My parents are members of a growing group of forty thousand volunteers that collectively give over four million hours per year at food banks set up and run by their church, community, or a charity to support those struggling to buy food. The Black Country Food Bank is one of over 2,200 food banks in the UK that give out emergency food parcels at least once per week.
A food bank is a charitable resource which distributes food to those in need of it at least once a week.
Food banks began appearing in the UK around 2000 when the Trussell Trust opened its first in Salisbury. As of February 2021, the independent charity Trussell Trust runs over 1300 of the nation’s food banks, with a further 900 independent food banks registered with the Independent Food Aid Network (IFAN). Food backs were started in the US in the 1960s and are now present in many healthy countries. According to the food aid network, over half of the registered food banks in the UK are run by Christian groups, 43% by secular groups, with the remaining run by other religious groups such as Sikhs and Muslims.
According to the Trussell Trust, “people use food banks only when they really have to“, with referrals to these services living on an average of £50 per week after housing costs and 20% saying they have had no income at all in the month before they receive a food parcel. These people often have to choose between paying to keep their home, gas and electricity, and food. 75% of households that use food banks have at least one member with a health issue, and 54% are somehow affected by mental health problems. Problems with the introduction of Universal Credit and cuts to public services have increased the use of Food Banks by 73% over the last five years, and 75% of the existing food banks have opened since the banking crisis in 2008.
Stats on usage increases over the last year vary and use a variety of time frames. According to the Government’s Food banks in the UK report, the number of emergency food parcels provided by Trussell Trust during the pandemic has increased by 47% to over two and a half million, and 88% from independent providers according to IFAN. Pre-pandemic, the Trussell Trust State of hunger report estimated that up to 2% of UK households had used a food bank in 2018/19. Since the pandemic, the number has risen to 7% and 13% of those with children, according to Government COVID-9 consumer research.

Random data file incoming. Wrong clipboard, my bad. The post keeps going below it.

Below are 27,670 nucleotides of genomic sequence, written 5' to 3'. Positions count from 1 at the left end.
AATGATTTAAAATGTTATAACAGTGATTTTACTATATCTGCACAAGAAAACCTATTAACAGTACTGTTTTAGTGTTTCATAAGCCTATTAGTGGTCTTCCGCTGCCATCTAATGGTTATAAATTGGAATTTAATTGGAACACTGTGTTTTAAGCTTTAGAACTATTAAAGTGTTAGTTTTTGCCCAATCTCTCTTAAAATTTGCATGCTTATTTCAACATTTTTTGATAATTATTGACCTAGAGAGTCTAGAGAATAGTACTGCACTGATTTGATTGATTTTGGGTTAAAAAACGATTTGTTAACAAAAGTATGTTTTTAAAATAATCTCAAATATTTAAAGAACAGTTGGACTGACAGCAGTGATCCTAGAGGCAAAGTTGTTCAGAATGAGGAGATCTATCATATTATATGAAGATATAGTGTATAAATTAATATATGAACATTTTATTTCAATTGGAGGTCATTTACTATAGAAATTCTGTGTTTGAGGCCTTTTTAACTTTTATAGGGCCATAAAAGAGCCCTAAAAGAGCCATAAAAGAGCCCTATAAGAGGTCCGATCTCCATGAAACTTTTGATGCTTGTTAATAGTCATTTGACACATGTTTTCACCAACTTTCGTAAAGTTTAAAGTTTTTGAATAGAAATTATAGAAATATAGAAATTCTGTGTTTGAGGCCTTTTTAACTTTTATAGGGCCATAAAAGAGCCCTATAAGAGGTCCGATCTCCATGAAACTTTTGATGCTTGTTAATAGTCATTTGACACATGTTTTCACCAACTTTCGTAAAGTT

The food that makes up the emergency parcels is provided primarily by individual donations but is supported by the UK Government, supermarket chains, and local businesses. The public gives up to 90% of the food handed out by the Trussel Trust; you can find out how to donate to your local bank on their website.
You can read the governments full research briefing on Food Banks in the UK on the House of Commons Library website.
GiveDirectly is a charity that gives money directly to people living in poverty. The non-profit believes that by giving these people cash instead of other forms of aid, they can make choices that improve their lives. GiveDirectly’s research suggests that instead of buying alcohol, these people purchase medicine, livestock, schooling, clean water, renewable energy generators, and some use the money to start businesses. With no strings attached, cash is better for people living in extreme poverty in the most deprived places in the world. It allows individuals to get what they need rather than rely on international organisations to make educated guesses based on national or regional needs. Allowing cash to be spent in local businesses has so far shown to improved the economy with very little inflation.
GiveWell is an independent non-profit that lists the most high-impact and cost-effective charities that save or improve lives. GiveWell suggests supporting cash transfers for extreme poverty through GiveDirectly is one of the nine most impactful ways you can donate. They report that $83 of every $100 donated goes directly to participants of the charities programmes and that research shows this money improves recipients lives. You can read a full report into the charities impact on the GiveWell website.
GiveDirectly’s funders and partners include UK Aid, USAID, Google.org, Givewell, Good Ventures, and The life you can save. Current cash transfer programmes include:
The Basic income project is the largest and longest-term Universal Basic Income (UBI) experiment globally and is run in partnership with researchers at MIT and Princeton University. The project is working in rural Kenya with 295 villages in the Western and Rift Valley region. There are four groups; a long term and a short term group that is given $0.75 per adult per day monthly for 12 years and two years, a lump sum group was assigned the same amount as the short term group but in a single one-off payment, and a control group. So far, the cash transfers recipients have shown improvements to well-being measures including hunger, sickness, and depression and have so far weathered the pandemic better than the control group.
It is important to note that this is a study on the long-term effects of giving cash to people living in some of the world’s most impoverished areas and not studying how UBI might work in more prosperous regions like the UK. I am interested in the impact of the project, and I want to support it financially. The idea of giving money to those in extreme poverty over other types of aid makes sense intuitively, and I like that such a detailed study is being carried out to understand if this is a better way to end poverty.